There have been a few interesting cases cases and articles concerning privilege review and logs over the last six months or so. Privilege review has always beenan interest of mine as it seems an area where technology, big data, case law and legal history intersect.
- Delaware Courts update ediscovery guidelines including privilege review and logging suggestions. For example, parties are free to agree to log certain types of documents by category instead of on a document-by-document basis
- Judge Facciola uses the case of Chevron Corp. v. The Weinberg Group, to offer his suggestions and reminders on privilege log basics. For example, Mechanically Produced Boilerplate Language Will Not Be Tolerated.
- In Brookfield Asset Mgmt., Inc. v. AIG Fin. Prods. A ruling on the inadvertent production of privileged information (which had been redacted but could be viewed in the metadata), led the court to note “the need for counsel for a producing party to keep a watchful eye over their e-discovery vendors,” but found that privilege was not waived because a Rule 502(d) order had been entered.
More Detail Below
1) Delaware court of Chancery Updates –Ediscovery Guidelines( Including privilege and privilege logs)
The “Discovery Guidelines” emphasize the continued importance of privilege log and that the senior attorney on a case must take an active role and reasonable steps during the privilege review and preparation of privilege logs. The guidelines provide suggestions for handling privilege log issues:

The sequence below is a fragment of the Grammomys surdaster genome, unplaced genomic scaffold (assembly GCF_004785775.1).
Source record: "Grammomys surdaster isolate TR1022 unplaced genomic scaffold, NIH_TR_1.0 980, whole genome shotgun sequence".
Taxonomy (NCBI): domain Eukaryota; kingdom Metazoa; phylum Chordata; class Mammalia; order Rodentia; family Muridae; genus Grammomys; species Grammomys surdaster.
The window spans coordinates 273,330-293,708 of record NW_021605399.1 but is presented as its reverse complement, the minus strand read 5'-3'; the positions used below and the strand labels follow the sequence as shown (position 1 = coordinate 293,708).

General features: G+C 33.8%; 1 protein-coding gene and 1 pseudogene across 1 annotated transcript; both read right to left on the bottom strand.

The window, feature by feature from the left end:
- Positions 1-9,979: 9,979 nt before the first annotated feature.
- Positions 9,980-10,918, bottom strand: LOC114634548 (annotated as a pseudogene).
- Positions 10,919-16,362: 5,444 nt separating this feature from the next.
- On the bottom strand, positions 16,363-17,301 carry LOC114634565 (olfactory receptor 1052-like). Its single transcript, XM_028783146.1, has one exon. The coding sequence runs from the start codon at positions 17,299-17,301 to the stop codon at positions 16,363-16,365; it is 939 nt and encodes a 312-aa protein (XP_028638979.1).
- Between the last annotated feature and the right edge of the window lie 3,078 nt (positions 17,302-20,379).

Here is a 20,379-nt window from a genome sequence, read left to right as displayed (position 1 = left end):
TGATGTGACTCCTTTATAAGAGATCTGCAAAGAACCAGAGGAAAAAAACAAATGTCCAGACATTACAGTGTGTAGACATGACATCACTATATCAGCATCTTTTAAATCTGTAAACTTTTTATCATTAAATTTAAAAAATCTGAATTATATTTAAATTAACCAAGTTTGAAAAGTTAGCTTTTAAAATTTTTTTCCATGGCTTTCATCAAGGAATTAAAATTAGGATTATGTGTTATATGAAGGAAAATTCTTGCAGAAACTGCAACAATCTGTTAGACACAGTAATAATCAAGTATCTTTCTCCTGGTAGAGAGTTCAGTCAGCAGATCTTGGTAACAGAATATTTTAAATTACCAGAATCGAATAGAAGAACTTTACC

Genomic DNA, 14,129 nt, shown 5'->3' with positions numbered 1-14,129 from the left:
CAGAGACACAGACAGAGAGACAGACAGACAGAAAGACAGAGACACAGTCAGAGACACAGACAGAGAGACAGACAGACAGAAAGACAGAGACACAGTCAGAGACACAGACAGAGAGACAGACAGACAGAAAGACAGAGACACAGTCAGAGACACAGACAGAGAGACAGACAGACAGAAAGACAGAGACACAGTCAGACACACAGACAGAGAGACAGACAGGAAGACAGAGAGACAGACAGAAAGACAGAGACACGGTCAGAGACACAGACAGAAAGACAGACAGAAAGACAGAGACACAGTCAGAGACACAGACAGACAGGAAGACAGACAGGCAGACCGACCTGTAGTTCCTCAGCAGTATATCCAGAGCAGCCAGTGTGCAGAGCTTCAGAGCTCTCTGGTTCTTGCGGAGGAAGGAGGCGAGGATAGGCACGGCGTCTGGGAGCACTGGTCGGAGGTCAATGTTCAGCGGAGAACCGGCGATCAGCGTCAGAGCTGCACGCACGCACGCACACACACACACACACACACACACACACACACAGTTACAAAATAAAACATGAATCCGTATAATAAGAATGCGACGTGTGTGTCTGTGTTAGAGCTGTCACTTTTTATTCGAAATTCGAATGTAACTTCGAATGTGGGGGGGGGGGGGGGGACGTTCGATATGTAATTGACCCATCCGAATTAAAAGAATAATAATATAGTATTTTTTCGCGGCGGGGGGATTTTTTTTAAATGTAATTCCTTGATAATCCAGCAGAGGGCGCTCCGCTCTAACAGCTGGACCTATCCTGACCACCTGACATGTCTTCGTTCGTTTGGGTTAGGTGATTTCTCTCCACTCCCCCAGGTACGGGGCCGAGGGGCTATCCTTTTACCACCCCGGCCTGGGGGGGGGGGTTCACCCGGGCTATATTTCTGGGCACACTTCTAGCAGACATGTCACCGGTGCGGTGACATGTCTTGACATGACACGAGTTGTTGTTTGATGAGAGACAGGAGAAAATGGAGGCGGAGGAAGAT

- The parties are not expected to log post-litigation communications;
- The parties are free to agree to log certain types of documents by category instead of on a document-by-document basis; and
- With respect to email chains, parties should attempt to agree on the procedures that both sides will use.
The guidelines do suggest given the cost or privilege review that parties can be flexible and creative in this area. The court encourages the parties to make agreements that reduce the time, expense, and burden associated with conducting a document-by-document privilege review.
2) Judge Facciola on Privlege log basics: Chevron Corp. v. The Weinberg Group, Misc. Action No. 11-409 (JMF), 2012 U.S. Dist. LEXIS 137826 (D.D.C. Sept. 26, 2012),
Article with link to full case: http://www.applieddiscovery.com/ws_display.asp?filter=Blog_Detail&item_id=%7B3AAE8B8A-C265-4F73-BB3B-C4217BB0E13E%7D
Judge Facciola took the opportunity in Chevron Corp. v. The Weinberg Group, to describe the persistent shortcomings of many litigants, particularly in the age of Big Data, in complying with the Federal Rules of Civil Procedure (FRCP) with respect to privilege logs. In his opinion, Judge Facciola went on to offer practical steps and examples that litigants can use to create logs that meet the requirements in the FRCP. He also warned of dire consequences awaiting those who refuse to comply.